EE392C Spring 2002-03

Advanced Topics in Computer Architecture:

Chip Multiprocessors & Polymorphic Processors

Professor Christos Kozyrakis

 


Basic Information

 

Lectures: Tue-Thu, 1:15pm - 2:30pm, Building 60 (Main Quad), Room 61A

 

Instructor: Christos Kozyrakis,

304 Gates Hall, christos@ee.stanford.edu, (650) 725-371

office hours: Mon. 2.30-3.30pm, Thu. 11am-noon (tentative)

 

TA: Metha Jeeradit, metha@stanford.edu

 

Support: Chris Lilly

305 Gates Hall, clilly@cs.stanford.edu, (650) 725-3927

 

Web: http://eeclass.stanford.edu/ee392c

Mailing-list: ee392c-spr0203-all@lists.stanford.edu (need to signup)

Newsgroup: su.class.ee392c

 


Description

 

Conventional processors are based on the uniprocessor model and can only exploit instruction-level parallelism. However, diminishing returns from scaling superscalar and VLIW designs, increased design complexity, and the ability to pack hundreds of millions of transistors in one chip suggest that future architectures will be single-chip multiprocessors (CMPs). This class will cover a class of CMPs with coarse-grain reconfiguration abilities that allow them to adapt their on-chip computing and memory resources to the parallelism (data-, task-, or instruction-level) available in each application. Such processors are known as polymorphic processors. The goal is to provide performance and power efficiency similar to application-specific designs while maintaining the programmability and flexibility of general-purpose processors.

 

Throughout the quarter, we will discuss a series of topics related to the architecture, programming model, compilation, and system software for CMP/polymorphic processors. The goal is to identify key research issues and, through the projects, evaluate the potential of promising techniques. This course is recommended for Electrical Engineering and Computer Science graduate students interested in advanced research in the area of computer systems.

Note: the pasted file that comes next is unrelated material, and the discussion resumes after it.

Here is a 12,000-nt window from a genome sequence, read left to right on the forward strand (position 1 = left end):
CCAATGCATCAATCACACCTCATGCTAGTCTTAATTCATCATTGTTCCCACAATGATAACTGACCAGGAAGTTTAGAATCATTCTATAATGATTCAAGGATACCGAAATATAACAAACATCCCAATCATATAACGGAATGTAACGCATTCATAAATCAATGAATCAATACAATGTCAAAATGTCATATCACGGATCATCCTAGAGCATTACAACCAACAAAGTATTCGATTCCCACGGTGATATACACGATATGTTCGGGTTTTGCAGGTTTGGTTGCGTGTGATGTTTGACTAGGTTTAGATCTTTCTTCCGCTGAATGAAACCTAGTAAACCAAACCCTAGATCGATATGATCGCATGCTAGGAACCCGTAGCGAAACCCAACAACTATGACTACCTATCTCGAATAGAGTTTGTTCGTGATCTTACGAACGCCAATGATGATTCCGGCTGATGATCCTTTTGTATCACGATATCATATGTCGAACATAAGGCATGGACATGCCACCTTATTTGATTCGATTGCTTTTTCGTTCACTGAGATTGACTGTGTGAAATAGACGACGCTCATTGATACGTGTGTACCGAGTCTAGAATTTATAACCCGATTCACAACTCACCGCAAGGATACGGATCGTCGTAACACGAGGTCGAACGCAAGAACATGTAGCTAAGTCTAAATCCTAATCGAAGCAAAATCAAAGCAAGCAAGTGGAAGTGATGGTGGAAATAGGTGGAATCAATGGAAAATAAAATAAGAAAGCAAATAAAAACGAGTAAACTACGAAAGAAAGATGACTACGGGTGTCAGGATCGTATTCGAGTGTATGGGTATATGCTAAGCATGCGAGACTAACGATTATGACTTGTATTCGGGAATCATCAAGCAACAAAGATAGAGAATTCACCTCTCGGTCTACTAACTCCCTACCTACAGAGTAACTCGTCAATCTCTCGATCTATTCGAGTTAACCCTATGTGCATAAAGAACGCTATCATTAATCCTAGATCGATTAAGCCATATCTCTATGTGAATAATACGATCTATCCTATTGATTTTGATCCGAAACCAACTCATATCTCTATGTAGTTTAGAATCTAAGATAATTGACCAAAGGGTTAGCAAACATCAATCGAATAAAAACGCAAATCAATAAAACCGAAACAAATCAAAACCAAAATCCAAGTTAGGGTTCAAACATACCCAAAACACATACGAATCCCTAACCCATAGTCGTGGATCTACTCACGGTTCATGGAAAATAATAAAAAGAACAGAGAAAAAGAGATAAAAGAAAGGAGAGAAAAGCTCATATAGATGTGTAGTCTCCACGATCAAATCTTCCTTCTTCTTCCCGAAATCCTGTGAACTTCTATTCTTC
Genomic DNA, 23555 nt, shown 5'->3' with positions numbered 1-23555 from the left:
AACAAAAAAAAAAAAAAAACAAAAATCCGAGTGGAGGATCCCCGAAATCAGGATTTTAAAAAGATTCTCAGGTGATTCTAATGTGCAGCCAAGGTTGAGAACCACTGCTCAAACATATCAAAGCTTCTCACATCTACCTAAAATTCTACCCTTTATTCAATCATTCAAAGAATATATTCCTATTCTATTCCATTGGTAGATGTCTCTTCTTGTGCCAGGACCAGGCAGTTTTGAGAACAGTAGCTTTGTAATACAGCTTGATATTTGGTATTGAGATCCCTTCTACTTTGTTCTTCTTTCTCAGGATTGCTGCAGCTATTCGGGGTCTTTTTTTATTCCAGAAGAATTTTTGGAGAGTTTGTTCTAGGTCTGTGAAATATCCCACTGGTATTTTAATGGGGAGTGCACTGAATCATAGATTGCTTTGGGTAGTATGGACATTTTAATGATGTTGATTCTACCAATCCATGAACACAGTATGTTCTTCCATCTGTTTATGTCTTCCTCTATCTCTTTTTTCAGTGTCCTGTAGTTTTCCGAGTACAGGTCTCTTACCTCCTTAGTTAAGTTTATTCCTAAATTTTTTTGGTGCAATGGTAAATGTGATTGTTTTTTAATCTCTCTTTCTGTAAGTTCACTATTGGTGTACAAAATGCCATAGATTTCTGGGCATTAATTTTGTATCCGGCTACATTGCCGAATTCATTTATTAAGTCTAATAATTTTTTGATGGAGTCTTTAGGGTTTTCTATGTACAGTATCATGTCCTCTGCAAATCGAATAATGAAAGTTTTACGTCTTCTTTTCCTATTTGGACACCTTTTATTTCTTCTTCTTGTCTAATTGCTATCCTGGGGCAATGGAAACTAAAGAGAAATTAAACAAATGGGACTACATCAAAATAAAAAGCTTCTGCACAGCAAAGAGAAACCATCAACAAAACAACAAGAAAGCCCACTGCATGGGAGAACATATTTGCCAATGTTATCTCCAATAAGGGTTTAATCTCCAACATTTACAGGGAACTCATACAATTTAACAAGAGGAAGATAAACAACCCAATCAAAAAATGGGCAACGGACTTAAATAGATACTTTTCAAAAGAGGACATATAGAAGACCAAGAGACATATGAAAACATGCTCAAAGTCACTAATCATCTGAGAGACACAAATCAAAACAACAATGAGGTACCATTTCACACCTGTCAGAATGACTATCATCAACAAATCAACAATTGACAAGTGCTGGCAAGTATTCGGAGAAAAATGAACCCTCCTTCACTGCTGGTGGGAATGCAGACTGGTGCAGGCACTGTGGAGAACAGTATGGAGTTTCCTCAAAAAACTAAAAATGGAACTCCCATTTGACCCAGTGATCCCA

Assignments & Grading

 

The course is organized as a series of in-class discussions. Students are expected to read before the class meeting the required research papers on the topic of the day. Students are also expected to a) lead one class meeting, b) keep notes in one class meeting, and c) actively participate in every class discussion. Check the corresponding web-page for further information on these assignments.

 

The project will allow you to investigate an open issue related to CMP/polymorphic processors. You will work on these projects in groups of 2 to 4 students. Each group will submit a detailed project proposal, a final report, and will present its work at the end of the quarter. Students will also review one final report of a group other than their own. The recommend that your project is directly related to one of the topics discussed in the class. Check the corresponding web-page for project proposals and information on the tools available. You can also propose you won research topic, as long as it is related to the issues analyzed in the class.

 

There will also be homework assignment that will ask you to identify the main trends and computing requirements of an important class of applications.

 

The course involves no midterm or final.

 

(Tentative) grade breakdown:

       40% Project

       25% Participation in in-class discussion

       10% Discussion leading

       10% Note scribing

       10% Applications study exercise

       5% Paper review

 


Miscellaneous

 

Prerequisites: At least one of EE282, CS243, or CS240 (or equivalent) is strongly recommended. Direct any questions to the instructor.

 

Textbook: none (see list of papers)